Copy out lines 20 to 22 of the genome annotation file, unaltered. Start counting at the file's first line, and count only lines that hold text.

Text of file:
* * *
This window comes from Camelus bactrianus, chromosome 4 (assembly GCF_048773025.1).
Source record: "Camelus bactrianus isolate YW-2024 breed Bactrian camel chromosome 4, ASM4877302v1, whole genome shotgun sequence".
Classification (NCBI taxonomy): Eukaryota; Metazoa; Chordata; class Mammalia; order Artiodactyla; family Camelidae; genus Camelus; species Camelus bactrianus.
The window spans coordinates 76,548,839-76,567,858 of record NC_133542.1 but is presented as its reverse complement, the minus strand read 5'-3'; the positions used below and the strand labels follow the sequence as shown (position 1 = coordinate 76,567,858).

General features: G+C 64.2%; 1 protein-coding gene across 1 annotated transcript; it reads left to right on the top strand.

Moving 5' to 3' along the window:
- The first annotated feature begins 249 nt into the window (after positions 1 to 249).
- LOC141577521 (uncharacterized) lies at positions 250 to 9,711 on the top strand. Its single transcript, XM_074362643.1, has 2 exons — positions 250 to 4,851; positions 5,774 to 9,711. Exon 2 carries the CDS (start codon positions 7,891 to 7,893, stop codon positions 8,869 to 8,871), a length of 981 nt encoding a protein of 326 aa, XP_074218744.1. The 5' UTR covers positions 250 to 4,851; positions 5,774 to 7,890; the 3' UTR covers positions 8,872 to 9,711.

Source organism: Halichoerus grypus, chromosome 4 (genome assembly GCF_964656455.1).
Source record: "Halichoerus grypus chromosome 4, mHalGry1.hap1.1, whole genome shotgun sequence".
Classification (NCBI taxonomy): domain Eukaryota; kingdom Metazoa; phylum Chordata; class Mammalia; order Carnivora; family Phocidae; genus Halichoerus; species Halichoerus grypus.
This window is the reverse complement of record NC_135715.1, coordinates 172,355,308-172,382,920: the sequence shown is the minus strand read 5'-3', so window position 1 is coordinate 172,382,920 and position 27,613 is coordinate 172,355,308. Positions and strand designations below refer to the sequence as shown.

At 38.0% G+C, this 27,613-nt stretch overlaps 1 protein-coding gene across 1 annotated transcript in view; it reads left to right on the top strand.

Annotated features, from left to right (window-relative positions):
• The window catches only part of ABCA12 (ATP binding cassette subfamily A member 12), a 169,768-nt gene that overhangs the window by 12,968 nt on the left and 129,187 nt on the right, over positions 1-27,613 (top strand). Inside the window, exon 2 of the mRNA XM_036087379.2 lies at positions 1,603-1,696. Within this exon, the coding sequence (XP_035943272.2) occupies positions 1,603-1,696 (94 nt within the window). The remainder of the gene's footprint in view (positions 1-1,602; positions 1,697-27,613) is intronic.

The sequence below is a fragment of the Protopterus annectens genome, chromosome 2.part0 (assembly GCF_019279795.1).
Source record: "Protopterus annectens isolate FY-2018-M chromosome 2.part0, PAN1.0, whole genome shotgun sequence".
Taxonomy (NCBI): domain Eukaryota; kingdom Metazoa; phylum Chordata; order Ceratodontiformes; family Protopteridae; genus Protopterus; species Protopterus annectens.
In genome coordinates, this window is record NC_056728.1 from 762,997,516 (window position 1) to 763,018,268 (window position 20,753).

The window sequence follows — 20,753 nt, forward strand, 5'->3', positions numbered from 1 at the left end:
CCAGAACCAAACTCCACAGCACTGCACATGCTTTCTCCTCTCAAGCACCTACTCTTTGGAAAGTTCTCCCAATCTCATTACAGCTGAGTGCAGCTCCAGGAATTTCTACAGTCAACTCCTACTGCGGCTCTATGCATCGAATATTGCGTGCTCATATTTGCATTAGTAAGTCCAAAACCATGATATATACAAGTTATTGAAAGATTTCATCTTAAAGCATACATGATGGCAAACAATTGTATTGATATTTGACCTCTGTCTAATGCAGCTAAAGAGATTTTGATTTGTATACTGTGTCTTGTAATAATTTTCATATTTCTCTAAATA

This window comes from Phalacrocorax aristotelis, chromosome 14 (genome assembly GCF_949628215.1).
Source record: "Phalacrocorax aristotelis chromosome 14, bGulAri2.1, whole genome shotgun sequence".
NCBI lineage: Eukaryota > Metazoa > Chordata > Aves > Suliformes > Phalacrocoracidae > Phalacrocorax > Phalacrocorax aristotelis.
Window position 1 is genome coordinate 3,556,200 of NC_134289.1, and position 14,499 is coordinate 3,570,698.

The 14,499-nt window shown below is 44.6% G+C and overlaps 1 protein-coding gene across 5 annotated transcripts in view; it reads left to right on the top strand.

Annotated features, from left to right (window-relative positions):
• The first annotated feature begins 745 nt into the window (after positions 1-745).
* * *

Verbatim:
The window sequence follows — 20,753 nt, forward strand, 5'->3', positions numbered from 1 at the left end:
CCAGAACCAAACTCCACAGCACTGCACATGCTTTCTCCTCTCAAGCACCTACTCTTTGGAAAGTTCTCCCAATCTCATTACAGCTGAGTGCAGCTCCAGGAATTTCTACAGTCAACTCCTACTGCGGCTCTATGCATCGAATATTGCGTGCTCATATTTGCATTAGTAAGTCCAAAACCATGATATATACAAGTTATTGAAAGATTTCATCTTAAAGCATACATGATGGCAAACAATTGTATTGATATTTGACCTCTGTCTAATGCAGCTAAAGAGATTTTGATTTGTATACTGTGTCTTGTAATAATTTTCATATTTCTCTAAATA

This window comes from Phalacrocorax aristotelis, chromosome 14 (genome assembly GCF_949628215.1).